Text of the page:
Recently, I posted an item praising Oliver Booth author David Desmond for having a great Web site designed for the release of his novel.
This generated several comments and e-mails from authors. Some liked the idea of having a Web site for themselves and separate sites for their works, while others thought it was too much.
This conversation led me back to branding. What is an author brand? How can having different sites help an author brand? Do authors know what their brand is?
A few Twitters later, branding expert Rob Frankel touched base to sit down and chat with me about branding. The nationwide expert is the author of The Revenge of Brand X, and offers some incredible branding insights on his blog.
Authors are all over the Web, but some have a hard time figuring out if they should brand themselves or their works. Is one better than the other?
They should brand themselves. The reason for that is because after their first book, it's much easier to sell "from the author of" than it is to re-educate the public all over again.
Is a brand about more than just a logo or a name for an author?
Yup. A logo (and most are poorly designed) is just a visual communication of your brand strategy. Of course, since few people are skilled in developing brand strategy, even fewer designers have clear direction on what it is they're trying to visually communicate. And that's why so many logos are a complete waste.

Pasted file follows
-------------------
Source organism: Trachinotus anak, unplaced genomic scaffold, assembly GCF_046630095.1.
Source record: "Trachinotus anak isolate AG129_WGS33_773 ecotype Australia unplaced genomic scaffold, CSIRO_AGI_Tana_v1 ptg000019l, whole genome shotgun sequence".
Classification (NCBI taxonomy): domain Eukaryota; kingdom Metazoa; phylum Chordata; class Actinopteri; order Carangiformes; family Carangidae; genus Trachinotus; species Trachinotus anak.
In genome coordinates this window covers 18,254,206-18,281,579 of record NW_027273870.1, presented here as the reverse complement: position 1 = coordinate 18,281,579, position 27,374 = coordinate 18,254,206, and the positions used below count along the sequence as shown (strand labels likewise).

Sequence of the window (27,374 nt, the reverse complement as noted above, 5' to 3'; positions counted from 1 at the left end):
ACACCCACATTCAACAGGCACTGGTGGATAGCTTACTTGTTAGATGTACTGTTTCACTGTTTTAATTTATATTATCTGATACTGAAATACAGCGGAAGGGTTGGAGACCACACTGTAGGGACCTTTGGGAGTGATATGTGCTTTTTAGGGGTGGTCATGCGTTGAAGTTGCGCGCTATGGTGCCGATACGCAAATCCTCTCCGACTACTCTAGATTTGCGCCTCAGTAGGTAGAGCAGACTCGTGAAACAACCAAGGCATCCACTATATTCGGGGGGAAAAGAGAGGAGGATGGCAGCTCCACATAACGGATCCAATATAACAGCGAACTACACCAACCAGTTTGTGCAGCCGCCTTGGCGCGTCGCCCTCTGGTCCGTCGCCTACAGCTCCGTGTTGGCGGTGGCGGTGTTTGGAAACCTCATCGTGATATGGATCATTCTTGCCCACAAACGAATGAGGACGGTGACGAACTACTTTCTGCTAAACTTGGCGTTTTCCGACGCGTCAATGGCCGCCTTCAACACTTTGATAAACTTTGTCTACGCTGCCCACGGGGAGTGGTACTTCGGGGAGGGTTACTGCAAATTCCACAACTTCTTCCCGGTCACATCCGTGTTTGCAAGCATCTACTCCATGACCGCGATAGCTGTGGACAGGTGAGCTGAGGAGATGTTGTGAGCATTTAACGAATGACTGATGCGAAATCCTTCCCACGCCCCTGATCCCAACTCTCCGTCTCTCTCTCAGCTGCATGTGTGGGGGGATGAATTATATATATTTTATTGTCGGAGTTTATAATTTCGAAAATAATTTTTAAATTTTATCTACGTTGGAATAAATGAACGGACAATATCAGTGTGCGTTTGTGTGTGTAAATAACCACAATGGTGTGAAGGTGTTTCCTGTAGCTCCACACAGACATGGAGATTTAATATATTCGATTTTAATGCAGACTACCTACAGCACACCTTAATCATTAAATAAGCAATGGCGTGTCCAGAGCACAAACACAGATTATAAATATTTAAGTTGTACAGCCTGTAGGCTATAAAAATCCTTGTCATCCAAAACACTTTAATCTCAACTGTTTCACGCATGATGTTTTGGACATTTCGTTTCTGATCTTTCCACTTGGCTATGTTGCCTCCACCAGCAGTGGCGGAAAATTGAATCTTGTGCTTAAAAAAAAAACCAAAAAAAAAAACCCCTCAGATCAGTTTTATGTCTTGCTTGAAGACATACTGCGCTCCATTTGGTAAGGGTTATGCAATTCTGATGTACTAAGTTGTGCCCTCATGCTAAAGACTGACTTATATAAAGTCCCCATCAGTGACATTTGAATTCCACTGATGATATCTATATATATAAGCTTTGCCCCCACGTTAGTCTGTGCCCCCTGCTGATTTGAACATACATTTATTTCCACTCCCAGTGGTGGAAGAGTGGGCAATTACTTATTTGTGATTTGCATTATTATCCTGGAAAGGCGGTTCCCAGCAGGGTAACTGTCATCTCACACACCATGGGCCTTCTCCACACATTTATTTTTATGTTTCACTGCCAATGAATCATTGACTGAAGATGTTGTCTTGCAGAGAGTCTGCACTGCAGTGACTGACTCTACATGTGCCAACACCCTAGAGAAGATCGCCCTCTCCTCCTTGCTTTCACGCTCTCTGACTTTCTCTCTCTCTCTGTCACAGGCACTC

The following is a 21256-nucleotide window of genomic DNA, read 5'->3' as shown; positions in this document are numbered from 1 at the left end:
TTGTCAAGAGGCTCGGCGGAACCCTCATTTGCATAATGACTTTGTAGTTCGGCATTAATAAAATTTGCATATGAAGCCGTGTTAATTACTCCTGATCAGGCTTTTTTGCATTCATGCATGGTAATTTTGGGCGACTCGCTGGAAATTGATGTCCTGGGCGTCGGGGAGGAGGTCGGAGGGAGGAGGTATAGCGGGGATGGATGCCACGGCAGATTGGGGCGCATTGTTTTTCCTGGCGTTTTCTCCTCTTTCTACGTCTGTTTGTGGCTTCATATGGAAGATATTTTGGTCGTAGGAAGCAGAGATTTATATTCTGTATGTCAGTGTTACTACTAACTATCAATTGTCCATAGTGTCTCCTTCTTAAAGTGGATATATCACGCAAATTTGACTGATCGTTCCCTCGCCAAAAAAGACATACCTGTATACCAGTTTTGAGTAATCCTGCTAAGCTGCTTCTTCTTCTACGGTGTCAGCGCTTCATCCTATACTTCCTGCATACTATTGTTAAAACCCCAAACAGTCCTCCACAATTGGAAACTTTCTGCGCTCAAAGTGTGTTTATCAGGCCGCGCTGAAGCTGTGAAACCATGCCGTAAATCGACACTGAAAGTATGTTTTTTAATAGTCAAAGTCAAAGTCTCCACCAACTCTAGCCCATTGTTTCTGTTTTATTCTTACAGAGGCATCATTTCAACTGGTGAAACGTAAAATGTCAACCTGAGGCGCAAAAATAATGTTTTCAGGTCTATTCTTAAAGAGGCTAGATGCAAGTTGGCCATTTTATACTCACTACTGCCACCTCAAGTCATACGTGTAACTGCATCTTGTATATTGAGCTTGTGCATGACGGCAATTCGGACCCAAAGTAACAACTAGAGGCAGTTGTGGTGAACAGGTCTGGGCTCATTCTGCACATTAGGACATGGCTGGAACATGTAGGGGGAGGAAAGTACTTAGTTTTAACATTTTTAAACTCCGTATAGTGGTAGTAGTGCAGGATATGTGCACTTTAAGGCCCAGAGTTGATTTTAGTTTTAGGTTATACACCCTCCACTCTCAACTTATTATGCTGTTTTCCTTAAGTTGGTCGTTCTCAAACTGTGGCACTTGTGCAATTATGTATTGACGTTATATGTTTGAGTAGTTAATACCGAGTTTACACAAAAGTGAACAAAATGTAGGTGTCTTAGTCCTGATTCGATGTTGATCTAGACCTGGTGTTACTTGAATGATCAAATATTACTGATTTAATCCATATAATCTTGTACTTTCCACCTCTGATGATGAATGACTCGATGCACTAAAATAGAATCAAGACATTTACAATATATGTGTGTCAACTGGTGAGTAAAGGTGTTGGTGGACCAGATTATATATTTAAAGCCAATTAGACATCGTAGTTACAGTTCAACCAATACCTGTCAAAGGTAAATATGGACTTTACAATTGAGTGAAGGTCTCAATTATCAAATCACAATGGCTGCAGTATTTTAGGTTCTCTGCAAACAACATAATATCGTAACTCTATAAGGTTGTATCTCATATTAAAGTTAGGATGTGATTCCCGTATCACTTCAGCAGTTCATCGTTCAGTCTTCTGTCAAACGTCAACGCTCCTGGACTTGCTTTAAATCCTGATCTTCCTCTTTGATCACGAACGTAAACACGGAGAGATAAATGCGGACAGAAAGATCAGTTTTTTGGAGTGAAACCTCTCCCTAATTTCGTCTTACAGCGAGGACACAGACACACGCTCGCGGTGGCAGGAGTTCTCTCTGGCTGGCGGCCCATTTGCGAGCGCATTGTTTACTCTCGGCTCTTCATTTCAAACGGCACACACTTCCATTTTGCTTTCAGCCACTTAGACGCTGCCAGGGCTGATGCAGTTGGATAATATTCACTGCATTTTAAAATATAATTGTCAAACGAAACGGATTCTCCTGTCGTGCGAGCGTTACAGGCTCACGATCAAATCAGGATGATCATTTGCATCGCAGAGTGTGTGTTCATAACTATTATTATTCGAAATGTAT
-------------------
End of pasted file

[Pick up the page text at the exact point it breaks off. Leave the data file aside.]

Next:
When it comes to authors, what are the best ways to brand themselves? As individuals? By serial protagonists? Or book titles – like JD Robb's "In Death" series? Or should authors consider doing them all?
Consider doing them all. These are tactics, not strategies. First, you have to figure out which brand strategy the author fits. Then you choose the appropriate tactics.
How is an author brand included in marketing and PR?
They're usually not, especially by publishers, whose idea of "marketing" is simply listing a title in their catalog and then waiting for the phone to ring. This is why I strongly endorse self-publishing, by the way. You can create, control and promote your own brand your own way, far more effectively and profitably than ANY publisher can. In fact, I have an e-book ( http://frankelbiz.com/stock/StockCatalog.php?m=store see FB-103) on that if anyone's interested.
When branding online, is it too much to have an author Web site, and then separate sites for each book, or series?
No, just the opposite. In general, I'd recommend the author have a site and sub-site for each title. In fact, that's exactly what I do myself.
How can authors protect their brand online?
See above, with regard to fans investing personal ownership. A neat example is when Revenge of Brand X first came out on Amazon, some troll posted a vicious review that was totally uncalled for. My fans immediately reacted and posted tons of good reviews.
What happens if authors don't have a brand? How will this impact their marketing efforts?
They'll be like those ineffective TV spots, when people say, "I saw this really funny commercial…I can't remember what it's for, but this guy goes into a bar…." What's the point? The author has to value himself first, his work second, if he doesn't want to risk being a one hit wonder.
If you have any other follow ups, ping me any time!
Copyright 2009 Angela Wilson0